In 2011, Paul John Scott wrote an editorial  for the Star Tribune  criticizing the University of Minnesota research of Ancel Keys. In a very astute commentary he clearly showed just why the mainstream media and Big Pharma were not so eager to criticize the junk science of Ancel Keys, and why even today this anti-saturated fat myth will continue to be official USDA dietary dogma:
In fact, one could argue that Minnesota-based research has its fingerprints on the most damaging wrong turn ever taken in how we think about cardiovascular illness, a mistake that continues to cost our nation in sickness and in dollars, and one for which health authorities remain too embarrassed, confused, blinded by ideology or loyalty to tribe to concede.
We told the world that heart disease is caused by elevated cholesterol and that reducing saturated fat in the diet reduces this risk. That led the country to embrace the lowering of cholesterol with medications.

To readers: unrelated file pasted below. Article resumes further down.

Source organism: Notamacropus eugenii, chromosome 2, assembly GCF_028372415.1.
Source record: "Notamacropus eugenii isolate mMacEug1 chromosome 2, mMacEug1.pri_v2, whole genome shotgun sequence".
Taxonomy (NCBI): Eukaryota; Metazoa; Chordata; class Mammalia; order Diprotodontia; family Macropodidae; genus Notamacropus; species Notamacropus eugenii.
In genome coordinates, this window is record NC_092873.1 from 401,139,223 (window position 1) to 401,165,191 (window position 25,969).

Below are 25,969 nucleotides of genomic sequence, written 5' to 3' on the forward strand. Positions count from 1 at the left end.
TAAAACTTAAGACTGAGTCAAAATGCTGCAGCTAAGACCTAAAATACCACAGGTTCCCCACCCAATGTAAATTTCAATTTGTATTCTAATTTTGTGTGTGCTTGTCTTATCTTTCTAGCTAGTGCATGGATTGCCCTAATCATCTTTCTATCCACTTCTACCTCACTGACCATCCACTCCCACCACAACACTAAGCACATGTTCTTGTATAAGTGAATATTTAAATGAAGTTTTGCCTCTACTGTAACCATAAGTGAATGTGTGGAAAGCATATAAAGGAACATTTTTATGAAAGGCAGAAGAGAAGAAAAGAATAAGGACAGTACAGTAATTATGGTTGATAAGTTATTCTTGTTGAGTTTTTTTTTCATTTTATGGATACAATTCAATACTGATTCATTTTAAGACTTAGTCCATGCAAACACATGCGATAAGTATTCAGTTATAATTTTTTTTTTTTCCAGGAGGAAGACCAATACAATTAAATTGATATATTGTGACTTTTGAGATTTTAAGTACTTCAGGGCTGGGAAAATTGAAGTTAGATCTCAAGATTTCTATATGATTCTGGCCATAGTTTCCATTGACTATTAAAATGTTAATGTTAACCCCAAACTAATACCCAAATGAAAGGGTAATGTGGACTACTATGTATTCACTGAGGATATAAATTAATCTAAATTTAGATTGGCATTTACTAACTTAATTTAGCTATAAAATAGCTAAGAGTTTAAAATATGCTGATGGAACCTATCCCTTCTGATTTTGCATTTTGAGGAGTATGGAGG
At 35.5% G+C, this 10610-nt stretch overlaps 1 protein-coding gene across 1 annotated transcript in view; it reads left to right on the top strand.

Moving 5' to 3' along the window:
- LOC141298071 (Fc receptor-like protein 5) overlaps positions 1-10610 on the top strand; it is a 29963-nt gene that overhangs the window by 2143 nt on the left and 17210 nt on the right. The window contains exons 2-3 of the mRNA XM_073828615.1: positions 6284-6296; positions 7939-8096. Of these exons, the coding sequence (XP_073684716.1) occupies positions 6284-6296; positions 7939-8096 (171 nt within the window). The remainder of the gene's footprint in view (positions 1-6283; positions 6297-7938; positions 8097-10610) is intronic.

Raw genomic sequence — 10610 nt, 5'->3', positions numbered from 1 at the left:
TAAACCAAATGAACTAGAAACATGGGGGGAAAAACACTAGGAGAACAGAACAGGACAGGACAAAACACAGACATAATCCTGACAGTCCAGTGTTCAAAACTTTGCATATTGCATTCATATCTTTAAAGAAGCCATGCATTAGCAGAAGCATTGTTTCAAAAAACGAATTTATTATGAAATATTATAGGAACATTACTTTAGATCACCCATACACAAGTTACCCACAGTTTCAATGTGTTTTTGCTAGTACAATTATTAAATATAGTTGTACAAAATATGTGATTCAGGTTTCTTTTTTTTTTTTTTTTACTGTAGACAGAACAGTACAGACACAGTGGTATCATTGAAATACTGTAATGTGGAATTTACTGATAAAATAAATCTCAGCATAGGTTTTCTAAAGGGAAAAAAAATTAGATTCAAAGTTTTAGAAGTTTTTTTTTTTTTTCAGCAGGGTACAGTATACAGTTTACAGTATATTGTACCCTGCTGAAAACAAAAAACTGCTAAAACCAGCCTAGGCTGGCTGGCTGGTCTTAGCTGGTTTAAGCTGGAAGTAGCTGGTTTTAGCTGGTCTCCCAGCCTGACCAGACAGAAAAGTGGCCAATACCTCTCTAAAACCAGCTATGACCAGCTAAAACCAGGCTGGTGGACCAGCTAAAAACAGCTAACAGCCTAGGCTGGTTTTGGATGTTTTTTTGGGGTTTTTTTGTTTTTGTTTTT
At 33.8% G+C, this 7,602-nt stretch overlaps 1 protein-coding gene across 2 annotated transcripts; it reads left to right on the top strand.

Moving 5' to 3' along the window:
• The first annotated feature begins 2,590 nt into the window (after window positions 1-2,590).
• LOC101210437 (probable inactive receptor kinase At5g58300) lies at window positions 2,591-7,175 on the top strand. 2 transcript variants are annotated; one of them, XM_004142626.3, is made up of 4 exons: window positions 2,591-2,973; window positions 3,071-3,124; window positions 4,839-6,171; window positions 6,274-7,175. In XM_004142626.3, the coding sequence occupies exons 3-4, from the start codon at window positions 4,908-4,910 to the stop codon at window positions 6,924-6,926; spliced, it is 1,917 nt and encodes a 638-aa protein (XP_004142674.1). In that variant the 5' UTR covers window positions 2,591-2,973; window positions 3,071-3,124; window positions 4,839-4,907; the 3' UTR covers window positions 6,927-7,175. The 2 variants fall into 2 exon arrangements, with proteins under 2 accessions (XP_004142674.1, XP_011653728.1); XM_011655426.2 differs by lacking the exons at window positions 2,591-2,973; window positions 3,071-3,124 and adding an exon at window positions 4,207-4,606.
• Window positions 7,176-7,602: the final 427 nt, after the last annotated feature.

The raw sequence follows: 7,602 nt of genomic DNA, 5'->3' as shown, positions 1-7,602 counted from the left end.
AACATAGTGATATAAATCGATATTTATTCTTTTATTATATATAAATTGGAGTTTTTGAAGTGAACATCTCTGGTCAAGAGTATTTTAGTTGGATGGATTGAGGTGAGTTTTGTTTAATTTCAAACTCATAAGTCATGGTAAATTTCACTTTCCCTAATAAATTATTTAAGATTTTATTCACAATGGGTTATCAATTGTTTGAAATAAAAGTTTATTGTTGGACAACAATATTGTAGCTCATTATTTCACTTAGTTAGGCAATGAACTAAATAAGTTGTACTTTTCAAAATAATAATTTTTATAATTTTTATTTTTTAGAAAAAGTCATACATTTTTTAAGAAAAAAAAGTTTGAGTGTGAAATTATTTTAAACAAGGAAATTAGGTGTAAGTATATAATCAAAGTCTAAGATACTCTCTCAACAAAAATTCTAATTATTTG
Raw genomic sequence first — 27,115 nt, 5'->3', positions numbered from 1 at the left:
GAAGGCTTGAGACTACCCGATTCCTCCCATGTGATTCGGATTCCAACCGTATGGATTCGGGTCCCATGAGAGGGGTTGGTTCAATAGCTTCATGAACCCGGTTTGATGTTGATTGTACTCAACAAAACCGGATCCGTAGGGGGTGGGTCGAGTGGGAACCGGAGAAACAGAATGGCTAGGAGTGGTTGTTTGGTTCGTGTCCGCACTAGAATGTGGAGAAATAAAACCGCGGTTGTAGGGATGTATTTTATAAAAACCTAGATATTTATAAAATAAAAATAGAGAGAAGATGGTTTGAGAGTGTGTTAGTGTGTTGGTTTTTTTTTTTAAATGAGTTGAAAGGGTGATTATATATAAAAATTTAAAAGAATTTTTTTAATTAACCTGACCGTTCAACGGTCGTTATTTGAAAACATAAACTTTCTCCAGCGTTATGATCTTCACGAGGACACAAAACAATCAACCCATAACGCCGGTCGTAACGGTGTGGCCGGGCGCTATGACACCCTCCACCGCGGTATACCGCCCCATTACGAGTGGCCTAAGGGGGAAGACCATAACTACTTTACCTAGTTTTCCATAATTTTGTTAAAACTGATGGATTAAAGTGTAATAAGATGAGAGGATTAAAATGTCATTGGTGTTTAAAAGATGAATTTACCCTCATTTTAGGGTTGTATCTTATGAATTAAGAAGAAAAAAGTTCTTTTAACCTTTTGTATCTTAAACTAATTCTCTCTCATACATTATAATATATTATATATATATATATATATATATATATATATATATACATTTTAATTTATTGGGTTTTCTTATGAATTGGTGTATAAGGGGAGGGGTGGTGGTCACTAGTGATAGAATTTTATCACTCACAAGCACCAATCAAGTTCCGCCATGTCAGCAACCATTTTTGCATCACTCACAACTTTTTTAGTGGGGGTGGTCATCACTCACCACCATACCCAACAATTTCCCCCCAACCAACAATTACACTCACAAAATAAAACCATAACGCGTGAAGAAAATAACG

All of those assumptions have proven themselves to be either overstated, oversimplified or wrong, and that has led us astray. Would it be too much for the leading cardiologists in our community to admit as much?
“It was also nearly 60 years ago,” as Dr. Daniel J. Garry extolled on these pages (“Treating heart disease at the U: A story of steady innovations ,” April 14), “that University of Minnesota scientists — Dr. Ancel Keys along with Drs. Francisco Grande and Joseph Anderson — defined the relationship between dietary fat and serum cholesterol, which linked cholesterol to heart disease.”
Garry went on to praise the creation of cholesterol-lowering drugs that stemmed from Keys’ work.
Keys constructed his hypothesis after studying the diets and heart disease in countries across the globe.
But his research left out nations with data that did not match the hypothesis, and even within the data he published, populations existed in which diet and heart disease were wildly out of synch with his model.